Venus Holler was the most low-life part of town, so I already knew where it was. I stalled until late afternoon before I let myself drive down there. I felt instantly at home.
What I came to know: Venus Holler as a name was one of those cruel country jokes that sticks. It was a holler of small, square homes that leaned sideways a bit like a bunch of drunks who can’t quite hear each other. The holler naturally lay across the tracks from the decent citizens of West Table, but so barely across the tracks that trains made these joints quiver. If a train passed at breakfast time, all the eggs ended up scrambled. There was an awful chunky road through the holler, a road that had been paved out of pity once back in the bygones but had busted up over the years and lain unrepaired and become forever rugged. The houses have their roofs pulled down low over the front stoops, like hats worn at a sulky angle over hungry stubbled faces. Back in the heydays this was where the whores all had to live, the whores who serviced all the cattlemen and pig farmers who shipped their stock from West Table and went on toots during their visits, as well as the local lovelorn. The name got to be Venus Holler, I’m told, precisely because a goddess is the very last dame you’d ever expect to find there — but if you ever did, for three bucks you could fuck her too.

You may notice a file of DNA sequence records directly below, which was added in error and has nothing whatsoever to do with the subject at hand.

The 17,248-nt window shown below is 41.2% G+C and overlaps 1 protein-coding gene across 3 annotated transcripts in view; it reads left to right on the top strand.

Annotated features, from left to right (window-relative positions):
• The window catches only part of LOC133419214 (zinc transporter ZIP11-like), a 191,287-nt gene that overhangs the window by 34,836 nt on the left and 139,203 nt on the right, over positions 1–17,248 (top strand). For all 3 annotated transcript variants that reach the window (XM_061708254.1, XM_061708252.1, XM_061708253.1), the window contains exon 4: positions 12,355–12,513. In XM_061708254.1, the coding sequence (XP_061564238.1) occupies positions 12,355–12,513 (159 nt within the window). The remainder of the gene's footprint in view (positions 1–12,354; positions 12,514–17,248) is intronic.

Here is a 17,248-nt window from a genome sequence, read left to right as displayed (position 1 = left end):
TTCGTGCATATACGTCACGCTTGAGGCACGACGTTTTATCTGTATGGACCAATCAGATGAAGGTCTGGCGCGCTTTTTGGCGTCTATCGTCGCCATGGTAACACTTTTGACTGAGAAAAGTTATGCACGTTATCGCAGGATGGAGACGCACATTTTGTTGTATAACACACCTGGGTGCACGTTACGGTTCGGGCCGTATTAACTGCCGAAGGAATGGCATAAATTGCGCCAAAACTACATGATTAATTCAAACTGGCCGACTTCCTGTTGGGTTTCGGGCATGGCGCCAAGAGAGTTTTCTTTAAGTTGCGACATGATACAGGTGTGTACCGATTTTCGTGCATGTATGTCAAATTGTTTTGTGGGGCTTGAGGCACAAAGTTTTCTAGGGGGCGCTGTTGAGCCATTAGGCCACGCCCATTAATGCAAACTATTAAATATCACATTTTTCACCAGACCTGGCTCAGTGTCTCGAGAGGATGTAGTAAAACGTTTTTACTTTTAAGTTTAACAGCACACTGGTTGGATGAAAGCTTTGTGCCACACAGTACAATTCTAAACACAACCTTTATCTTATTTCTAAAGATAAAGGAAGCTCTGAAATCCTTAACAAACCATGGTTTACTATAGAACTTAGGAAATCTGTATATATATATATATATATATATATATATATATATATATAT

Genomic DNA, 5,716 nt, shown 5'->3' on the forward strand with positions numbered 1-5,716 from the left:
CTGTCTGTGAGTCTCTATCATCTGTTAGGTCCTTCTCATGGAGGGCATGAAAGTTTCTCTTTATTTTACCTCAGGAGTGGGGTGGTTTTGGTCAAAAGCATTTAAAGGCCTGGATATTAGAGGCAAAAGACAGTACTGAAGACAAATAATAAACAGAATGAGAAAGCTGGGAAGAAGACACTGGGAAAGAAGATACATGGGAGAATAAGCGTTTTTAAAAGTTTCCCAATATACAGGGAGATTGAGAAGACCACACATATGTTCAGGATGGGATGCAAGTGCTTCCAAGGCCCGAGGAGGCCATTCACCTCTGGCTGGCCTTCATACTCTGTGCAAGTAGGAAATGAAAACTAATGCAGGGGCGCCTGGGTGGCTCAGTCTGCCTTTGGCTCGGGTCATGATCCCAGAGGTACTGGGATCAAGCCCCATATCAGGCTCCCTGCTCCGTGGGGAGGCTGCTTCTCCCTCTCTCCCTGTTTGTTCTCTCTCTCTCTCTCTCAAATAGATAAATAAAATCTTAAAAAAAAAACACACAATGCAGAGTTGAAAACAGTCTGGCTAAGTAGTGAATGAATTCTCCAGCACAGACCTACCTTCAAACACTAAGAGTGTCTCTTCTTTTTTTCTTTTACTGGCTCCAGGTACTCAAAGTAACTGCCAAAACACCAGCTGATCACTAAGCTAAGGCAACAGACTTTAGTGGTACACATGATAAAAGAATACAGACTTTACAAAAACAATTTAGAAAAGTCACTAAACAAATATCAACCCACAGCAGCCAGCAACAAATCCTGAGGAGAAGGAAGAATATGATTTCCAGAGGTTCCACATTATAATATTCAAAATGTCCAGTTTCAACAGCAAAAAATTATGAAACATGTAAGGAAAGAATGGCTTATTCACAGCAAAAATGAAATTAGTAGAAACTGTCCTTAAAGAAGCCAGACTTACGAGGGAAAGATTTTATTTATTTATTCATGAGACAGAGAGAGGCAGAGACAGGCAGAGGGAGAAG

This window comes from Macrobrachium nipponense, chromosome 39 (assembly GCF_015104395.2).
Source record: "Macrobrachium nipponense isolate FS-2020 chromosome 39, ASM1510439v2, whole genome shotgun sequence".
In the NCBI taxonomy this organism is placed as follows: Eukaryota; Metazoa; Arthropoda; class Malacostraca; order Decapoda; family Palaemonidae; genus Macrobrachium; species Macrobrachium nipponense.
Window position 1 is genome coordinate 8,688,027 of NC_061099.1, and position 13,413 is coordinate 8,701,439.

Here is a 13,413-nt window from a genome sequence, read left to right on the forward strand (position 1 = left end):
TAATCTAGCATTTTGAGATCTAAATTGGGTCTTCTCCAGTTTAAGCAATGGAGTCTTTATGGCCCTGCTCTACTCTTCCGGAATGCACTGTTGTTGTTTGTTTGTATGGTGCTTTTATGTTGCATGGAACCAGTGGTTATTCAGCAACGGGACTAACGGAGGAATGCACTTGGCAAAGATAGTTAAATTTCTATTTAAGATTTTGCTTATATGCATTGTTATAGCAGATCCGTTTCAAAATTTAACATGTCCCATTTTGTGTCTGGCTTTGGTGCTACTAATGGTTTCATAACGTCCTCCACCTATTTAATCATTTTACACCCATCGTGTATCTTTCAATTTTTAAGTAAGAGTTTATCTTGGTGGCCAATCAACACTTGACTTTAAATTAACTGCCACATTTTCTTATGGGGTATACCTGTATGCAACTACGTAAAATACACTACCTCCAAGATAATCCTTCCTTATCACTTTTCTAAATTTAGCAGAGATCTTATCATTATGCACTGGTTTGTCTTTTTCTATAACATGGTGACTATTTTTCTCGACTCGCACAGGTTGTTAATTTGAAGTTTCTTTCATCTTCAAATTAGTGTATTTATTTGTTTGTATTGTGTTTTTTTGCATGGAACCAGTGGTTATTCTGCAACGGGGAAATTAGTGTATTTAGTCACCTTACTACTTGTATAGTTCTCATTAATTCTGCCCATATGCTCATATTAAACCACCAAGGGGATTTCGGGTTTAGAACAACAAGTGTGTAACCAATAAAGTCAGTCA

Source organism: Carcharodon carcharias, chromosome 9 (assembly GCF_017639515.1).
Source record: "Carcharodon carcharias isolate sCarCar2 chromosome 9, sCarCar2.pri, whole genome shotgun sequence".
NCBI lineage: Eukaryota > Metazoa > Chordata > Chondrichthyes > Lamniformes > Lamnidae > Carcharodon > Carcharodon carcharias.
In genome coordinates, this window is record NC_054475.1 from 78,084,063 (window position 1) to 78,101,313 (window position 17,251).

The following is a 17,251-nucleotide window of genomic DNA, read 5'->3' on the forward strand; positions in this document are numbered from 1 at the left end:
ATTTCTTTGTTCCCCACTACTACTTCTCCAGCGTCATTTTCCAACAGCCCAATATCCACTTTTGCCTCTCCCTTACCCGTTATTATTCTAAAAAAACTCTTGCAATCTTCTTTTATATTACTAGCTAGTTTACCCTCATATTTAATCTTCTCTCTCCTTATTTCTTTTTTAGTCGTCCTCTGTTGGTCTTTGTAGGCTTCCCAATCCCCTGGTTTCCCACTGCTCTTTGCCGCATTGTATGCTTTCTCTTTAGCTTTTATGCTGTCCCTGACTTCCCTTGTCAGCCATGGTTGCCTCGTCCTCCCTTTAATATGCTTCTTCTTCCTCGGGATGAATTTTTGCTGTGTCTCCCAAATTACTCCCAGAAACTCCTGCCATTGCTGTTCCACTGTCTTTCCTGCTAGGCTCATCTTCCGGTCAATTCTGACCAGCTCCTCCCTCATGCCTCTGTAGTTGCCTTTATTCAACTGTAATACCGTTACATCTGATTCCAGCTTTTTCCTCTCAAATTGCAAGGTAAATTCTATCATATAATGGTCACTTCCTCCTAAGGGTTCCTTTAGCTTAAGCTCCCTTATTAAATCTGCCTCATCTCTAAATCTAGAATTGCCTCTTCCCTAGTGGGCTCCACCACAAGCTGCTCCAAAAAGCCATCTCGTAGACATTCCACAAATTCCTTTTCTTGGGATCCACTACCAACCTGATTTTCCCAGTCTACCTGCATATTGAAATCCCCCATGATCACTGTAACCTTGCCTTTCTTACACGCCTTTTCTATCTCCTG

I’ve been griping about my inability to see the movie version of Woodrell’s Winter’s Bone because our local theaters are LAME. Tomato Red was originally published in 1998, but was recently reissued by Busted Flush Press. I highly recommend it, and I haven’t even finished reading it yet (which I hope to rectify either tonight or tomorrow). BFP is also reissuing Woodrell’s 2001 novel, The Death of Sweet Mister, in March of next year. I can’t wait for that! I’ve loved everything I’ve read that has come out of BFP; David knows his stuff, make no mistake about it!